Mall operators such as Taubman Centers (TCO), which tend to have more luxury properties, are seeing higher tenant sales per square foot than those like CBL & Associates Properties (CBL) that have properties that are a little more middle market, she says. In 2012, Taubman's average tenant sales per square foot were $688, while CBL's were $354.
The top 25 Class A shopping centers in the U.S. have average sales that are more than $1,000 per square foot, while Class C malls have average sales of approximately $375 per square foot, according to data compiled by commercial real estate firm Jones Lang Lasalle (JLL).
The average vacancy rate for Class A malls is about 4% and asking rents have risen 15% in the past year — showing better negotiating power, says Garrick Brown, director of research for Cassidy Turley. Class B malls are seeing vacancy rates of 5% to 6% and no growth in asking rents, he says, while Class C asking rents are down about 15%.
Severino calculates the national vacancy rate at regional and super-regional malls at 8.3% in the second quarter, unchanged from the first. Rents grew 0.4% vs. the first quarter and 1.3% from a year earlier.
The performance of a mall depends on the spending profile of the customer base, which is tied to the economic conditions of the trade areas where the mall is operating, says Michael Niemira, chief economist at the International Council of Shopping Centers.
He says the A malls have a stronger economic demographic in their trade areas than other properties.
But it's not just the luxury retailers that are spurring performance of the top malls, he adds. It's the mix of retailers and the whole experience they offer that are the drivers.
What Makes A Top Mall?
Severino paints a picture of a high-end mall this way: It would have a more upscale anchor like a Nordstrom (JWN) or a Saks (SKS) vs. a midtier department store anchor such as a J.C. Penney (JCP). The restaurants would also be more upscale and it would have multiple coffeehouses. It would have fewer kiosks than you would see in low-end malls and a comfortable space to socialize.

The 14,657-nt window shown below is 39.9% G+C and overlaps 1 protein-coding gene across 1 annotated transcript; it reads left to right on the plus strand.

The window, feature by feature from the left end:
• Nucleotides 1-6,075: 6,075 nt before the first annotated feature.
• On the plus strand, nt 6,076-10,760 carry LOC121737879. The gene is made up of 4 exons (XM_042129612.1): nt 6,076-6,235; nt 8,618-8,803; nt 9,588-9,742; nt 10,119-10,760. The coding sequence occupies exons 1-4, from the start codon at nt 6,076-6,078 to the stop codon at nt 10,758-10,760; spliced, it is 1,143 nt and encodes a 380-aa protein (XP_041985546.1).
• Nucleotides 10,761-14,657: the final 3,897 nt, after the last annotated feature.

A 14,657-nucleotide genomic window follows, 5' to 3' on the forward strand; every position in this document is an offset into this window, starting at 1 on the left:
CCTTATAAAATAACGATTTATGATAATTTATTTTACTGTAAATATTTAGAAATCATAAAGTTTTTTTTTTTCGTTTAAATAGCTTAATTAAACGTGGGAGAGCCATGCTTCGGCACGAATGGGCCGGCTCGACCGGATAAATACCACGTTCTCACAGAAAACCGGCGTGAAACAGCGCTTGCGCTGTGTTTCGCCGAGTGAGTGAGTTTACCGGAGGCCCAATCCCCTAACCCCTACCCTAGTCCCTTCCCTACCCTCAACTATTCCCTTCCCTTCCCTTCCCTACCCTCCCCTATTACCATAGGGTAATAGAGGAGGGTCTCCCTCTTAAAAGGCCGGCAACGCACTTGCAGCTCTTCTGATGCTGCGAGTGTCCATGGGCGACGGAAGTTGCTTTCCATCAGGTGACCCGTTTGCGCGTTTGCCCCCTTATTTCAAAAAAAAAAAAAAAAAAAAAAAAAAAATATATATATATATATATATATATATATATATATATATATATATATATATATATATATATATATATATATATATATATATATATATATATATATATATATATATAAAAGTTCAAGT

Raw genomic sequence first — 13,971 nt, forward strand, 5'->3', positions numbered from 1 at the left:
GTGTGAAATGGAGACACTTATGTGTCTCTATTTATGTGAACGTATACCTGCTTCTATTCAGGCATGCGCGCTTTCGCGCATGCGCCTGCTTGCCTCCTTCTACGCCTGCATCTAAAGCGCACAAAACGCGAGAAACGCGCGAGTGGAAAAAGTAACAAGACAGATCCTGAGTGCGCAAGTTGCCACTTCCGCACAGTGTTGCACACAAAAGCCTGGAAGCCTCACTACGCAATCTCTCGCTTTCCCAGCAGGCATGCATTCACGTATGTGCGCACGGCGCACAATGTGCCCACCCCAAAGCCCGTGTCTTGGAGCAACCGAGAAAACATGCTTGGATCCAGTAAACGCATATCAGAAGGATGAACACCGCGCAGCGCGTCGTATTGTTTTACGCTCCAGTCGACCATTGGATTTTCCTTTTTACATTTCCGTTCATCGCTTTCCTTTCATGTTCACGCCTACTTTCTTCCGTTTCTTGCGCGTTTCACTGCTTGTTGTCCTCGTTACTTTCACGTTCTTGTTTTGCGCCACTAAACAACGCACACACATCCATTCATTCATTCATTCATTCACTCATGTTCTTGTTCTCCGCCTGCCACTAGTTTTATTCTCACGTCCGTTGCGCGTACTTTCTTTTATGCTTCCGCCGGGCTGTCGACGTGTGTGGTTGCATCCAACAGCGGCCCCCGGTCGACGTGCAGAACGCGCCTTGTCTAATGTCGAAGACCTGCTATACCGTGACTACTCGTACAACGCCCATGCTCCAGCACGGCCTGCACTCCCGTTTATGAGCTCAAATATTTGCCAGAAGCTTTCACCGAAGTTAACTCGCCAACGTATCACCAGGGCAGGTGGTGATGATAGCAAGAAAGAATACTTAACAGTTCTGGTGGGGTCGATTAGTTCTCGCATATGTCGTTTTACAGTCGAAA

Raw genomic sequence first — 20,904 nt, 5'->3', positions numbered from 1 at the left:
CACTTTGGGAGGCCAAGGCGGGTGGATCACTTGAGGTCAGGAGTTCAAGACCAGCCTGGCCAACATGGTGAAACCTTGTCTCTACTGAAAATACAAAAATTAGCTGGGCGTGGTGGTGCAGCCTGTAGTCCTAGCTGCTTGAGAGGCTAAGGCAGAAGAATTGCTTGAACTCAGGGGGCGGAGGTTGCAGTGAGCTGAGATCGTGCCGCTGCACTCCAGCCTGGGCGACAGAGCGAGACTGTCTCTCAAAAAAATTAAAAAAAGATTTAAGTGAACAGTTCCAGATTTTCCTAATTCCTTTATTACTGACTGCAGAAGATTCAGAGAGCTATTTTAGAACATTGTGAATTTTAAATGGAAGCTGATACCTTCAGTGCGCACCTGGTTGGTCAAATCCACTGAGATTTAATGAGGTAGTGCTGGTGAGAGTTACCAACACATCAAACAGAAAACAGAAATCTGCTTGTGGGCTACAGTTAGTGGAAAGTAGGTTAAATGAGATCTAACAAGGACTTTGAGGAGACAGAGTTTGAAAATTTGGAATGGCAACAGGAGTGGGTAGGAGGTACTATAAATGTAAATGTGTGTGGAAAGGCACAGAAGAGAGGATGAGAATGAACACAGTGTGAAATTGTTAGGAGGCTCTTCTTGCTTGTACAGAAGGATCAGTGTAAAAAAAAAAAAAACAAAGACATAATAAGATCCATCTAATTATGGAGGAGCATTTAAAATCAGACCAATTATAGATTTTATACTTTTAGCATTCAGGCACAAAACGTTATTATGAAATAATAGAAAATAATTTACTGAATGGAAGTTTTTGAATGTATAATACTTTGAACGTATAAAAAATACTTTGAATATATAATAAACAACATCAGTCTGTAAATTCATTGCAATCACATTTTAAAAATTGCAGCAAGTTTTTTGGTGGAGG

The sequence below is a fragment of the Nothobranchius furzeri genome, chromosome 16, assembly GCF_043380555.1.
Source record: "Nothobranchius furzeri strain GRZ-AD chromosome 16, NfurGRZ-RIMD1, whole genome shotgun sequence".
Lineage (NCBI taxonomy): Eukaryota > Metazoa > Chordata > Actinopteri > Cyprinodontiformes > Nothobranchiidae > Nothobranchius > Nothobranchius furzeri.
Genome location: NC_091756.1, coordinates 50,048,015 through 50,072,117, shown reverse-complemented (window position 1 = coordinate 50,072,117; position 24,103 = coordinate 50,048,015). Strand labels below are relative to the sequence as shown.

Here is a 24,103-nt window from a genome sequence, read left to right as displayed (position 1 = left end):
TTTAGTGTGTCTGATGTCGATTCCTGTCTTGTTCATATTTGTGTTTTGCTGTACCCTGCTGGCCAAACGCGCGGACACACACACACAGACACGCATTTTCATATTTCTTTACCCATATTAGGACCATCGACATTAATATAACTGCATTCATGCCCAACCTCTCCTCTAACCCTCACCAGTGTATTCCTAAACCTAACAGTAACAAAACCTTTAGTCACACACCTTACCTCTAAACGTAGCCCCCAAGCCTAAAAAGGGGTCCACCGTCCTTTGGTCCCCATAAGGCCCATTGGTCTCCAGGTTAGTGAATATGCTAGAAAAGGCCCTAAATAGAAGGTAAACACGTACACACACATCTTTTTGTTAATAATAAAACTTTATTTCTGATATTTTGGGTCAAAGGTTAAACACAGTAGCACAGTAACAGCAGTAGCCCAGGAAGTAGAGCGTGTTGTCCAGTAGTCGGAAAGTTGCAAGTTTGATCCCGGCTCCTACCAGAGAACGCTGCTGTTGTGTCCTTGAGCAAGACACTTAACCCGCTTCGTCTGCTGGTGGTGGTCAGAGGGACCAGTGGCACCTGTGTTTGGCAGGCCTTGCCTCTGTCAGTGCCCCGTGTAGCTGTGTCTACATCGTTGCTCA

On the flip side, centers that are doing poorly have high vacancy rates of 40% of more, Niemira says, and the "life" of these centers is very much gone: Shoppers probably only go to these malls for a specific purchase rather than to browse around.
The strong performance of the Class A malls is reflected in how investors value them. The two components are how much income the property generates and the return someone will accept for the income stream, says George Good, an executive vice president and shopping center investment broker with commercial real estate giant CBRE (CBRE).
He says the income from the high-end properties is going up faster than the middle-market or lower-level properties. That is causing values to increase more quickly for these better-valued properties, and the yield requirements are going down for investors, which means they're willing to take a lower yield or pay more for a property.
REITs are doing well up and down the chain, Moore says. Cash flow from rents is strong for community centers, malls, and outlet centers, including REITs like Simon Property Group (SPG) and Tanger Factory Outlet Centers (SKT).
Overall a mall recovery continues this year, Severino says. But tenant demand is almost entirely for Class A and trophy malls, Brown says.